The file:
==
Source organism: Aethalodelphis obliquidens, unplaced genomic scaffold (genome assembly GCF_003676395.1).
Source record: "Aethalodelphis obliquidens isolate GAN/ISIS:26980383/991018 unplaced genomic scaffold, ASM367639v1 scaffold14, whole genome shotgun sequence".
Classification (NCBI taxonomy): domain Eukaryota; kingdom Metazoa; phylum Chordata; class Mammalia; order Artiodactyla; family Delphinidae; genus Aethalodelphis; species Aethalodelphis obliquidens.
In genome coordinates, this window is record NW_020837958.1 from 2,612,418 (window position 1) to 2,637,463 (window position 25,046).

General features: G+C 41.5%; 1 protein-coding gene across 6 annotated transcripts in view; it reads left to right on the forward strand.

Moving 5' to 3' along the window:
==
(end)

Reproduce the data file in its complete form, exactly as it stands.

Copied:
Source organism: Aethalodelphis obliquidens, unplaced genomic scaffold (genome assembly GCF_003676395.1).
Source record: "Aethalodelphis obliquidens isolate GAN/ISIS:26980383/991018 unplaced genomic scaffold, ASM367639v1 scaffold14, whole genome shotgun sequence".
Classification (NCBI taxonomy): domain Eukaryota; kingdom Metazoa; phylum Chordata; class Mammalia; order Artiodactyla; family Delphinidae; genus Aethalodelphis; species Aethalodelphis obliquidens.
In genome coordinates, this window is record NW_020837958.1 from 2,612,418 (window position 1) to 2,637,463 (window position 25,046).

General features: G+C 41.5%; 1 protein-coding gene across 6 annotated transcripts in view; it reads left to right on the forward strand.

Moving 5' to 3' along the window: